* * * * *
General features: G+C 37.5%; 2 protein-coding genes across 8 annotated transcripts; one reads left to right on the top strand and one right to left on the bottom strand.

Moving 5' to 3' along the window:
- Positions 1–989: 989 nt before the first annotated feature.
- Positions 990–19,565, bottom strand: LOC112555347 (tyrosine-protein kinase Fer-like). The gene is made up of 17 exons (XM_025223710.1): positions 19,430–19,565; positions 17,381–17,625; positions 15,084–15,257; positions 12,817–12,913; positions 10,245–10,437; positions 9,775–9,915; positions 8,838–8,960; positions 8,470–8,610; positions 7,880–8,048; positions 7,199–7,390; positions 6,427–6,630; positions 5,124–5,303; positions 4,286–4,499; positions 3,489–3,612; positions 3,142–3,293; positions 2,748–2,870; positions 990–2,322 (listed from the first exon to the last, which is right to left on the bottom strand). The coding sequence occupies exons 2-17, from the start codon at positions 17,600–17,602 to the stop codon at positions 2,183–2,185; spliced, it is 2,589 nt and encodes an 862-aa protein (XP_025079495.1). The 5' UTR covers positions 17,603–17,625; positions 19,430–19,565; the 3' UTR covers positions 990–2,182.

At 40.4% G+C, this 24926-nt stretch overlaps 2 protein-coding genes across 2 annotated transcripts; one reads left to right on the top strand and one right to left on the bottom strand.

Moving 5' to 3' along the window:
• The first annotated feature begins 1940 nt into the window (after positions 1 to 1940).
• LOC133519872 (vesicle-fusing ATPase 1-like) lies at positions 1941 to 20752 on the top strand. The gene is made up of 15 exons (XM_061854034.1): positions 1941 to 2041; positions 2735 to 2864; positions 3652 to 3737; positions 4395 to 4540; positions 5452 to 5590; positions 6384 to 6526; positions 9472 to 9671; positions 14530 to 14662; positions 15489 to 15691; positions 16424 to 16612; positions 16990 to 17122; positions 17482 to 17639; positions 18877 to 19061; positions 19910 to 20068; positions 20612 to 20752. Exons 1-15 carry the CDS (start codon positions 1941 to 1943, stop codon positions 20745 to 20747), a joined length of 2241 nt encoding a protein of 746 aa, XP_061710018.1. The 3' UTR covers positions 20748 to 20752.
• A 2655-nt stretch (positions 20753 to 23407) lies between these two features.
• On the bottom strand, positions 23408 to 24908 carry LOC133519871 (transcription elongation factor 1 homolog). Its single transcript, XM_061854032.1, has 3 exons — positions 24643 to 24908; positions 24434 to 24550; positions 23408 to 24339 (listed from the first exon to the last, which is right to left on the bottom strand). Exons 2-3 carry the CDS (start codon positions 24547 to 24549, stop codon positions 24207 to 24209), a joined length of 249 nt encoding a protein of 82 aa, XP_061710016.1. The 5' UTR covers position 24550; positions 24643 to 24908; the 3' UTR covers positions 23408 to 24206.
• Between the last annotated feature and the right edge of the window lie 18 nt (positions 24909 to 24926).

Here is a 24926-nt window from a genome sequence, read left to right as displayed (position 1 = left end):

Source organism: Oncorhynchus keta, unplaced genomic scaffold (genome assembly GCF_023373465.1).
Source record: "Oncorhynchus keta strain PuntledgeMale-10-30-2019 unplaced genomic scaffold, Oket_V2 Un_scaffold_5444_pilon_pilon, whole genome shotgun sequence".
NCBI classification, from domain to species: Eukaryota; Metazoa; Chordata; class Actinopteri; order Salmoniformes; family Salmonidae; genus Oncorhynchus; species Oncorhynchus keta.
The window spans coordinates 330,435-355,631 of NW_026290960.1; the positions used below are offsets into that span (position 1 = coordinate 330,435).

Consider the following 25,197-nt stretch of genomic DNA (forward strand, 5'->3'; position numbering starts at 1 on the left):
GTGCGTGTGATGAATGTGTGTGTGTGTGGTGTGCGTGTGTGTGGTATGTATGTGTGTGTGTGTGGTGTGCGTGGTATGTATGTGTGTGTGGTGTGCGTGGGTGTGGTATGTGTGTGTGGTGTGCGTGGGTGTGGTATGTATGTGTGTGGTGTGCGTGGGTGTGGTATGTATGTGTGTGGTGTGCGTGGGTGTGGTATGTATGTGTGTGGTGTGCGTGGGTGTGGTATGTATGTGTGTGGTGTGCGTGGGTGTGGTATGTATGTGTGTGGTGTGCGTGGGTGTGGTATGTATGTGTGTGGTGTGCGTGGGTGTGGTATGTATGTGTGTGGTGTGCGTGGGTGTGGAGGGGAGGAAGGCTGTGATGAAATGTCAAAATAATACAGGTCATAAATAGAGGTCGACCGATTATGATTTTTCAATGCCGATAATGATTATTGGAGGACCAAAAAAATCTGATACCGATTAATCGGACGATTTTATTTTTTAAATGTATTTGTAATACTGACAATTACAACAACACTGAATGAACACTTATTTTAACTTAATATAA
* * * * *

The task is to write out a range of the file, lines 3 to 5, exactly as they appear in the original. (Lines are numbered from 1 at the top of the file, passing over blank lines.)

- Positions 1–989: 989 nt before the first annotated feature.
- Positions 990–19,565, bottom strand: LOC112555347 (tyrosine-protein kinase Fer-like). The gene is made up of 17 exons (XM_025223710.1): positions 19,430–19,565; positions 17,381–17,625; positions 15,084–15,257; positions 12,817–12,913; positions 10,245–10,437; positions 9,775–9,915; positions 8,838–8,960; positions 8,470–8,610; positions 7,880–8,048; positions 7,199–7,390; positions 6,427–6,630; positions 5,124–5,303; positions 4,286–4,499; positions 3,489–3,612; positions 3,142–3,293; positions 2,748–2,870; positions 990–2,322 (listed from the first exon to the last, which is right to left on the bottom strand). The coding sequence occupies exons 2-17, from the start codon at positions 17,600–17,602 to the stop codon at positions 2,183–2,185; spliced, it is 2,589 nt and encodes an 862-aa protein (XP_025079495.1). The 5' UTR covers positions 17,603–17,625; positions 19,430–19,565; the 3' UTR covers positions 990–2,182.

At 40.4% G+C, this 24926-nt stretch overlaps 2 protein-coding genes across 2 annotated transcripts; one reads left to right on the top strand and one right to left on the bottom strand.